New York City Retirement Systems

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  1. Investors withdraw proposal after Exxon Mobil agrees on fracking disclosure

    trueThe New York City pension funds and other filers agreed to withdraw a shareholder proposal at Exxon Mobil Corp. after the company consented to increase disclosure about public and environmental risks associated with its hydraulic fracturing for shale gas.

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  1. Ominous tales of three cities

    trueA farewell speech by Michael Bloomberg in New York, a new report on the future of Los Angeles and concerns expressed by Chicago's mayor all underscore the need to address the looming financial crisis that affects the country's three largest urban centers.

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  2. Interim NYC investment chief to stay for another 6 months

    trueSeema Hingorani, who has been interim chief investment officer of the New York City Retirement Systems, will stay on the job for another six months.

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  3. NYC pension contributions to level off, state report says

    trueThe annual increases in New York City's contributions to its public pension funds have begun to slow and are projected to level off during the next several fiscal years, according to a review of city finances by New York state Comptroller Thomas DiNapoli.

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  4. Schloss reflects on tenure at NYC pension plans

    trueIt's challenging enough for any public pension fund CIO to find alternative investments at the best price from the best manager at the best time. However, the $145 billion New York City Retirement Systems presents multiple extra hurdles, ranging from the system's complex structure to regulatory ...

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  5. New York City pension funds' investment fees rise 28%

    trueScott Stringer vowed during his successful campaign for New York comptroller to reduce the $370 million in fees the city's five pension funds pay money managers and consultants annually. His job, which starts Jan. 1, just got harder.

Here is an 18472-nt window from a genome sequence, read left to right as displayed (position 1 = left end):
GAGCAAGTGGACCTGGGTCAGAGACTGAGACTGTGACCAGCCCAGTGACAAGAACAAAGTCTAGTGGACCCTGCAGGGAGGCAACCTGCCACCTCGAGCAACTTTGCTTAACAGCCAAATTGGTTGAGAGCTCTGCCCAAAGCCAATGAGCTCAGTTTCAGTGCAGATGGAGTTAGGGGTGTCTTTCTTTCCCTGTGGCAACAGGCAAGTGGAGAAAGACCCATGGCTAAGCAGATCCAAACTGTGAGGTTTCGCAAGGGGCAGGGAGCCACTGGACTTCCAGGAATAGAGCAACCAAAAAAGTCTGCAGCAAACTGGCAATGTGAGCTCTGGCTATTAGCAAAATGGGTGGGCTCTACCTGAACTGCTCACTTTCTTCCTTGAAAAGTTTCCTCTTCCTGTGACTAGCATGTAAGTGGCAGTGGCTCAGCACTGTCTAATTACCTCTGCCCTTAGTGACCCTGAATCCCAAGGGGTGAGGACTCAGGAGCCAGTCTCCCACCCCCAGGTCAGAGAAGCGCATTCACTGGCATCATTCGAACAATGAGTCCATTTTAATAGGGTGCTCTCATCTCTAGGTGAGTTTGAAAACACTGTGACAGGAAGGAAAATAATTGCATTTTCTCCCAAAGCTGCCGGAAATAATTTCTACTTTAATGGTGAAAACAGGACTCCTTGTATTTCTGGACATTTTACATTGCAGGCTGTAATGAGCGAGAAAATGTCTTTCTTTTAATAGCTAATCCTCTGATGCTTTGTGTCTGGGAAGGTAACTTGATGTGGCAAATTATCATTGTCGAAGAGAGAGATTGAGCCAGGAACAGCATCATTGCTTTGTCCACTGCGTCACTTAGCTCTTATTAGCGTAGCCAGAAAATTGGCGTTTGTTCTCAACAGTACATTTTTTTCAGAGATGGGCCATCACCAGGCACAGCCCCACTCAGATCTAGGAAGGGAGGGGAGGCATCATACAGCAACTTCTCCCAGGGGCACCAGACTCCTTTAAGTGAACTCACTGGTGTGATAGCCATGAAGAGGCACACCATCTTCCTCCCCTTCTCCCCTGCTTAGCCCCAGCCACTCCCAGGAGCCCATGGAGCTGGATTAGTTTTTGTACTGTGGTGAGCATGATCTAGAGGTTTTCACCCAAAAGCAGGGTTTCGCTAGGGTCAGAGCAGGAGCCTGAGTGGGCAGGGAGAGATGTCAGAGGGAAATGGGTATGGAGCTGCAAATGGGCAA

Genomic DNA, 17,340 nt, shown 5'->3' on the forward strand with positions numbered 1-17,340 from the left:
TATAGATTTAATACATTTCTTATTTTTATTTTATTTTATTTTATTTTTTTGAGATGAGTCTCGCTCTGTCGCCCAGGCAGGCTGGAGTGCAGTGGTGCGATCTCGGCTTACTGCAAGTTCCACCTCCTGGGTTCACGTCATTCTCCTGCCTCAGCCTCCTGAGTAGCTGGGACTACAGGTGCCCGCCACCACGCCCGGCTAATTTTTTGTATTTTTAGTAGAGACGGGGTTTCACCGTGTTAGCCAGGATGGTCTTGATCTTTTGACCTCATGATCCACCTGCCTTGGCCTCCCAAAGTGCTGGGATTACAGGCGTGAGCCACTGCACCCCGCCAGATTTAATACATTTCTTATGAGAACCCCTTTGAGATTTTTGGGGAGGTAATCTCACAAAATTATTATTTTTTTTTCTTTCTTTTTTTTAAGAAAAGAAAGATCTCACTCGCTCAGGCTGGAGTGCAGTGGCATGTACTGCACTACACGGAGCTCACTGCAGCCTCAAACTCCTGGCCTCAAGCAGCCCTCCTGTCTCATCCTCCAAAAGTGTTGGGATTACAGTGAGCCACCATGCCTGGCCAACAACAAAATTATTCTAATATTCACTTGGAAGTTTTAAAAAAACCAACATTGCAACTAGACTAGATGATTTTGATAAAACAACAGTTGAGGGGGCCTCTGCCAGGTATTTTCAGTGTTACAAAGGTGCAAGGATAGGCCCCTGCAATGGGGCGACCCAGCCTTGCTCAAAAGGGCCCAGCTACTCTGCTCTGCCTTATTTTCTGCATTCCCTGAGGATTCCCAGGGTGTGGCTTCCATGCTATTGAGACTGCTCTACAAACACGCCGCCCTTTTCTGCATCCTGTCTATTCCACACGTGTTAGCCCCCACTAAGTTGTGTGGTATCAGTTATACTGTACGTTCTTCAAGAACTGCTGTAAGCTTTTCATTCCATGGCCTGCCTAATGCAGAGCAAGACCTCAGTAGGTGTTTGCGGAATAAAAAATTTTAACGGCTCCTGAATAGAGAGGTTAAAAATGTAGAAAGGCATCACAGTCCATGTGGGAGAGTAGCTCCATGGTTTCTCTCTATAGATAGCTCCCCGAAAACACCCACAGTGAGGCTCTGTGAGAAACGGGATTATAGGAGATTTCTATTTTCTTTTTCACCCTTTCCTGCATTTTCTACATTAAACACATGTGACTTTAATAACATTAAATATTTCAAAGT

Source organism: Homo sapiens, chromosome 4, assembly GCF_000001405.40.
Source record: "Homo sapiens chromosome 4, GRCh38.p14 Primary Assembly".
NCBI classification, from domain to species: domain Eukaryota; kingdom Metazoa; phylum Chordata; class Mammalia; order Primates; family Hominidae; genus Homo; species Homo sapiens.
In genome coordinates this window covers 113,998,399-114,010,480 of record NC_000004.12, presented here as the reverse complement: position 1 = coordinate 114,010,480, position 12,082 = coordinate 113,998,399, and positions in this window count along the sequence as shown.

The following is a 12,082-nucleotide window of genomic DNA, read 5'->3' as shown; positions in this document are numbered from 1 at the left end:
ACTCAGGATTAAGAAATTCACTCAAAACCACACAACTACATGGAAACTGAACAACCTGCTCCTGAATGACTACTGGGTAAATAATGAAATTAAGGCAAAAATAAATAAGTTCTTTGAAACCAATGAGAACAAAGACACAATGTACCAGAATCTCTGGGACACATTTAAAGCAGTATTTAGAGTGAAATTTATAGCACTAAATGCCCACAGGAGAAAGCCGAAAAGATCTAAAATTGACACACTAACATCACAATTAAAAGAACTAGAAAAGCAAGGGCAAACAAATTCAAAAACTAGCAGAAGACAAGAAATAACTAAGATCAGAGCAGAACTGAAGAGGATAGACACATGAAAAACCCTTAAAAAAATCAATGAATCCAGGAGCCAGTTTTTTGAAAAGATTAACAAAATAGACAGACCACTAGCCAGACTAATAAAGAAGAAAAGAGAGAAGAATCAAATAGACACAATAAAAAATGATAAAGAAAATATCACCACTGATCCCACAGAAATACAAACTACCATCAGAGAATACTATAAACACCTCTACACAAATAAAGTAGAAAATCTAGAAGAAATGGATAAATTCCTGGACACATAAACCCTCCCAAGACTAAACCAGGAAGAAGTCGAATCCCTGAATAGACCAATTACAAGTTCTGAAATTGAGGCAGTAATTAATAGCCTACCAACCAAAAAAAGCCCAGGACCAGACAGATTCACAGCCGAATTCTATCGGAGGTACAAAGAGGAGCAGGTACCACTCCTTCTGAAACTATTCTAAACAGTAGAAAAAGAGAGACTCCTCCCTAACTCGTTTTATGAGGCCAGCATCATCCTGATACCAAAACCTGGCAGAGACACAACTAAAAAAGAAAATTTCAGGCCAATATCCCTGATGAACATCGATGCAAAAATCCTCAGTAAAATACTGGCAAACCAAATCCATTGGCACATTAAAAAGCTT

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  6. Stringer, Burnett compete for NYC comptroller post

    trueThe race for New York City comptroller, a job that includes managing the $145 billion New York City Retirement Systems, is a study in contrasts as well as similarities between Republican John Burnett and Democrat Scott Stringer.

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  7. Schloss to leave New York City Retirement Systems for Angelo Gordon

    trueLawrence Schloss on Wednesday announced his resignation as chief investment officer for the $145 billion New York City Retirement Systems to become president of alternatives manager Angelo, Gordon & Co.

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  8. Stringer repels Spitzer's comeback in NYC comptroller race

    trueManhattan Borough President Scott Stringer fought off Eliot Spitzer in the Democratic primary for New York City comptroller, halting the former governor's attempted comeback from a prostitution scandal.

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  9. NYC funds need to work together, comptroller candidate says

    trueThe New York City Retirement Systems and its five pension funds need a combination of cooperation and consolidation to reduce overall fund expenses and streamline decision-making, said Scott Stringer, the Democratic nominee for city comptroller — a job that includes being custodian and ...

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  10. New York City seeking actuarial advice

    trueNew York City Office of Management and Budget has issued an RFP for an actuary to provide “consultation and advice on issues associated with the maintenance, operation, accounting and funding” of the $137 billion New York City Retirement Systems, according to the RFP.

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  11. New York City Retirement Systems' asset allocation

    trueLawrence Schloss, chief investment officer overseeing New York City's pension assets, said last week the fund intends to increase its investments in hedge funds by 50% to about $4.5 billion. At the end of April - the latest information available on the comptroller's website - the fund had 11% of ...

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  12. New York probing state, city pension funds

    trueNew York's top financial regulator said Tuesday he plans to audit the state and city pension funds, with the goal of introducing regulations to increase accountability and transparency of the massive investment holdings.

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  13. New York City Retirement Systems picks State Street as master custodian

    trueNew York City Retirement Systems has chosen State Street Bank & Trust Co., as its master custodian, confirmed Connor Osetek, a spokesman for City Comptroller John Liu.

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